first_imgSouth Africa is gearing up to handle large volumes of air traffic during the 2010 Fifa World Cup. (Image: City of Johannesburg)South Africa’s airports will be fully upgraded and ready to handle large volumes of traffic during the 2010 Fifa World Cup, the Airports Company South Africa (Acsa) said at a press briefing in Johannesburg on 2 March.Acsa announced that their preparations, most of which involve upgrading current facilities, are now 90% complete.“We are confident that, together with our airport partners and staff, we will be ready to meet the requirements of this major event,” said OR Tambo International Airport general manager Chris Hlekane, speaking on behalf of Acsa.The 10% of work remaining, largely tying-up loose ends, will be concluded in time for the World Cup, Hlekani said. “By the end of March a lot more will be accomplished, [we’ll be] closer to 100%.”Acsa began upgrading the country’s airports in 2006, investing about R17-billion (US$2.3-billion) in operations even before Fifa announced in May that year that South Africa had won the bid. But since then construction has been speeded up to meet the June deadline.All projects at Johannesburg’s OR Tambo, a key entry point for most World Cup visitors, were completed in December 2009.The airport, named after apartheid struggle icon Oliver Tambo, now boasts a multi-storey parkade with 165 000 bays, and a revamped central terminal building and check-in facility worth R2.2-billion ($293-million) – this will be able to accommodate about 28-million passengers a year.Two new fuel tanks – with a capacity of 60-million litres each – have been installed there, along with seven new aircraft stands, which takes the total number to 105.“The bulk of the movement [during the World Cup] will be from OR Tambo,” Hlekane said.Makeover for regional airportsCape Town International Airport has also undergone massive improvements, which are nearing completion. Most of the major projects – including the central terminal building, the 8 000 parking bays and vehicle roads upgrade – will be complete by the end of March.The airport’s central terminal has been expanded to accommodate 14 million passengers a year, while the number of airport stands has been increased by five, bringing the total to 32.The newly built King Shaka International Airport in Durban will be completed in April and be operational by May, a month before kick-off. Some R6.7-billion ($893-million) has been spent on the facility, which will accommodate 7.5-million passengers a year.A number of the country’s regional domestic airports have also been revamped and will be ready for the tournament. An upgrade of the Bloemfontein Airport terminal was completed in December 2009, and a temporary terminal set up to “meet the demand” will be finished by May.Port Elizabeth Airport will also have a temporary terminal ready by May. Similar set-ups at the East London and Kimberley airports will be completed by the end of March to accommodate additional traffic.Acsa said it aimed to make the temporary structures in Port Elizabeth and Bloemfontein “cost-neutral” by using revenue generated from advertising and retail sales to fund the building process.More jet-settingAcsa has experienced a spike in slot applications by airlines in the run up to the World Cup. “We’ve seen an increase in terms of slots that have been applied for the [June-July] period,” said Andre Vermeulen, Acsa’s group manager of operations.The company has allocated 120 000 extra slots to airlines and more are still available. Although not all slots may be used, Vermeulen said airlines have shown to be responsible in their bookings and it looked promising that most will be used.The number of flights is expected to double over the World Cup period compared to other times of the year, Vermeulen added.Acsa has forecast that about 450 000 visitors will flock to South Africa during the first two weeks of the tournament. The frequency of domestic flights will also increase during the knock-out matches, Hlekane said.Extended work hoursAcsa has approached the Department of Labour to enable it to extend its employees’ work hours in the June-July period. As there will be more flights, airports will have to operate for 24 hours a day during this time.“We want to ensure that the department appreciates the number of hours we will work,” Hlekane said.The airports will require their staff to work overtime and unions representing the employees have agreed to the plan, Acsa said. “We signed a wage agreement plan … we’re comfortable with unions on that basis,” Hlekane added.Airport staff are also being trained to communicate in French, German and Spanish to accommodate foreign-language visitors.Plenty of fuelFears of a jet-fuel shortage in the country during the World Cup are unfounded, Acsa said at the briefing. The company has sufficient jet fuel stocks for the tournament’s period. “There will be no disruption in terms of fuel,” said Hlekane.Acsa said it plans to have four to five day’s cover of jet fuel stocks – the ideal average – during the World Cup period. “They [suppliers] understand our demands. They understand when we’ll need fuel,” said Vermeulen.last_img read more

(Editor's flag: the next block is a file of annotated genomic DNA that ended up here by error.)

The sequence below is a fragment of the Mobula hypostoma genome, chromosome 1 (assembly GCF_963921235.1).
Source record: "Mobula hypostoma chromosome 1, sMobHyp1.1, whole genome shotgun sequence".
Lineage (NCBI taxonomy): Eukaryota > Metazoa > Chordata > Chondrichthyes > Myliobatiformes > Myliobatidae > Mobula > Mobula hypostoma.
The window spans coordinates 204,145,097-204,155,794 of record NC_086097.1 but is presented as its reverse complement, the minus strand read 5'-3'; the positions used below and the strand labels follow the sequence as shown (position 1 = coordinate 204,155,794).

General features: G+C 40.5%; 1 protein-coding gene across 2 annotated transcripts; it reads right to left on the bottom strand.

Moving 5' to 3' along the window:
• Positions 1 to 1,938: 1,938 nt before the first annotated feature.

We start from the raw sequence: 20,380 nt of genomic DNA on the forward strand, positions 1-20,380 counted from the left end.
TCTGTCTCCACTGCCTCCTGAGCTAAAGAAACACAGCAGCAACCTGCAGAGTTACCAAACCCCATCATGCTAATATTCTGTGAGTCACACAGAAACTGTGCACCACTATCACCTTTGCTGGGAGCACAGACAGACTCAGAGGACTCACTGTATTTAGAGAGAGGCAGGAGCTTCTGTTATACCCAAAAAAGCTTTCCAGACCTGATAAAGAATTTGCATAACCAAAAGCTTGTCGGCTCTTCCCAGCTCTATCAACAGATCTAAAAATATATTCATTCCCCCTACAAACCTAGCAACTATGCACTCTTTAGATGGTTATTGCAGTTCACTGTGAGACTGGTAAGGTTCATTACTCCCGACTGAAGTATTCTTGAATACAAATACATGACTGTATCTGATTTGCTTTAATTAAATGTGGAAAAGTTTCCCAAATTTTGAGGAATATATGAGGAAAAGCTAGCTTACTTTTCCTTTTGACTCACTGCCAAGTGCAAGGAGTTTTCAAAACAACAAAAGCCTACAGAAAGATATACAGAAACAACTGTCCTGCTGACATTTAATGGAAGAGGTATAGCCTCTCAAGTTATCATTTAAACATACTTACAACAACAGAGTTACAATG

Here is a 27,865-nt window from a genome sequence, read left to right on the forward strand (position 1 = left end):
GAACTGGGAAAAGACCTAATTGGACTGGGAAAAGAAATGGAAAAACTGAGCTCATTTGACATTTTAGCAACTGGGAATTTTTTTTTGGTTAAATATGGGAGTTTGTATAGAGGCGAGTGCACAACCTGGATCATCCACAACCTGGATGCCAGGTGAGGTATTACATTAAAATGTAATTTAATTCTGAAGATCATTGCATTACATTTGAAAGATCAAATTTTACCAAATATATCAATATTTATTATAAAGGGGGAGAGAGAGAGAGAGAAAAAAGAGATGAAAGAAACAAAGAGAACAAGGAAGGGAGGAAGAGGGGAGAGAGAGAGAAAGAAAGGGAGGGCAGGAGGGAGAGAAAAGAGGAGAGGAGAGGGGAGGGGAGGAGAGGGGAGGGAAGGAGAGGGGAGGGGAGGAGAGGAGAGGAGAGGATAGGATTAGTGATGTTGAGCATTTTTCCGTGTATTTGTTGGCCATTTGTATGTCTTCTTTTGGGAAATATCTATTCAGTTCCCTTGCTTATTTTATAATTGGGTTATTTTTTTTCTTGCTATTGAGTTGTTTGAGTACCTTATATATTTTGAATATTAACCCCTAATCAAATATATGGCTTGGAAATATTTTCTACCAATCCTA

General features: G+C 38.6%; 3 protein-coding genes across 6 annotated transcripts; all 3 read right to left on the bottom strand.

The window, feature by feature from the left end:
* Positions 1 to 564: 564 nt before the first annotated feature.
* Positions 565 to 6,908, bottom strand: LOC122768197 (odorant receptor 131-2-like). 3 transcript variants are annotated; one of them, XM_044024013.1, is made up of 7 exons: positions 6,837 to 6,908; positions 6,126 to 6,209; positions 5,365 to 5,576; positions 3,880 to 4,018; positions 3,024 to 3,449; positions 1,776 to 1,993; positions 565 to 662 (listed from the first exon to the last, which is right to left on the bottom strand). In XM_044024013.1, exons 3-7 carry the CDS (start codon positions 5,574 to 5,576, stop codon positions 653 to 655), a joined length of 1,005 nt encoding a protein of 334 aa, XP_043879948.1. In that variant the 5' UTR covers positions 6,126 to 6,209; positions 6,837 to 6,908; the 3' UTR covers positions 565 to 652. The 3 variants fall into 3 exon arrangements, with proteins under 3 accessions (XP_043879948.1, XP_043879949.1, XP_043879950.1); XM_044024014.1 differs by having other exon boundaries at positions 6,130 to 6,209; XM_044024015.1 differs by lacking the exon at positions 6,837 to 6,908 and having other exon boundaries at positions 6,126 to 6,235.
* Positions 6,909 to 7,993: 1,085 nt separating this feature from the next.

Oncam’s New OnVu360 App Launches Full Support for Evolution 12 Cameras